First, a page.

Robert Mangold has been working with Japanese antiques since 1995 with an emphasis on ceramics, Paintings, Armour and Buddhist furniture.
In accordance with the requests of local authorities our Kyoto gallery will be closed to visitors from April 14th until further notice.
Antique,Japanese Eiraku Zengoro Porcelain Tokkuri Set
Please refer to our stock # TCR7953 when inquiring.
Vibrant colors decorate the deeply carved set of Tokkuri by Eiraku Zengoro dating from the Mieji to Taisho period (late 19th to early 20th centuries). Each is 13 cm (5-1/2 inches) tall and both are in excellent condition, signed on bottom Dai Nippon Eiraku Zo and enclosed in a custom made kiri-wood collectors’ box. The mouth is lined with genuine silver.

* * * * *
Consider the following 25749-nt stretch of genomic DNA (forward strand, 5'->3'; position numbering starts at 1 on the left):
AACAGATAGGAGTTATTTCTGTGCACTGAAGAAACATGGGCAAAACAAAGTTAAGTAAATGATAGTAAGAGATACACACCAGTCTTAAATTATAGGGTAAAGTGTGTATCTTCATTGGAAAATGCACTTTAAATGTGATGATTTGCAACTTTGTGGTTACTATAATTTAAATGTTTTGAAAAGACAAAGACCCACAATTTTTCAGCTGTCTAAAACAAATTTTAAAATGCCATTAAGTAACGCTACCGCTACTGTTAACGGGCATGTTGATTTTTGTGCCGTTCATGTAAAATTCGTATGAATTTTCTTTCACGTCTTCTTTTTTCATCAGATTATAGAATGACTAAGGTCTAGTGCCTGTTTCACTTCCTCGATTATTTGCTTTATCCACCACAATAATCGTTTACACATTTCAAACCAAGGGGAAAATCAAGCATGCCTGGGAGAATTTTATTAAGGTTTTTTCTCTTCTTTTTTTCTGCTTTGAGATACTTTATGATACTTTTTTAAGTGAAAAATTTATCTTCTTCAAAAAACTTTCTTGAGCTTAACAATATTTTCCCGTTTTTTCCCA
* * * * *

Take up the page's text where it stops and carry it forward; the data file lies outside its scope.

The Eiraku family is one of Japan’s most important and historically significant lines of pottery artists in Kyoto, tracing back to the 16th century. The skill of Eiraku potters earned the honorific title of Senke-Jissoku, reserved for 10 families of artisans who produce tea ceremony utensils for the san-Senke, or Japanese tea schools. Records and information on early generations of the Nishimura family were destroyed in the Tenmei fire (1788). The name Eiraku began being used by the 11th generation. During the later half of the 19th century things become a little confusing as there were more than one Eiraku at the same time, Wazen, Sosaburo and Tokuzen working in different parts of Japan (Eiraku 12, 13A, and 14A respectively). Eiraku Zengoro XIII (Sosaburo) was born into a family of lacquer artisans, but was sent to the studio of Eiraku Hozen in 1847. He led a tumultuous life, running the kiln for Hozen, then becoming Eiraku XIII, then changing his name to Nishimura Sosaburo. And in his later years, moved to Osaka under the Mitsui family kiln which had been under the guidance of the Eiraku family. He died in 1876 but was succeeded by Tosuke (who maintained as the 2nd 13th generation. Tsuke died in 1893. Eiraku Zengoro XIV (Tokuzen) was born the first son of Eiraku Wazen, the 12th generation head of the family in 1853. Best known for Aka-e and Gosu, with a strong hand, he died in 1909. To add to the confusion, without an heir, the wife of Tokuzen takes over continuing as the 14th generation (so 14B). Eiraku Myozen (1852-1927) was a female potter who took the reins after her husband, Tokuzen died. She guided the family through the volatile years of the late Meiji and Taisho eras, and added a delicate touch to the Eiraku oeuvre. Work by her is held in the Seattle Art Museum and Freer Sackler Gallery among others.
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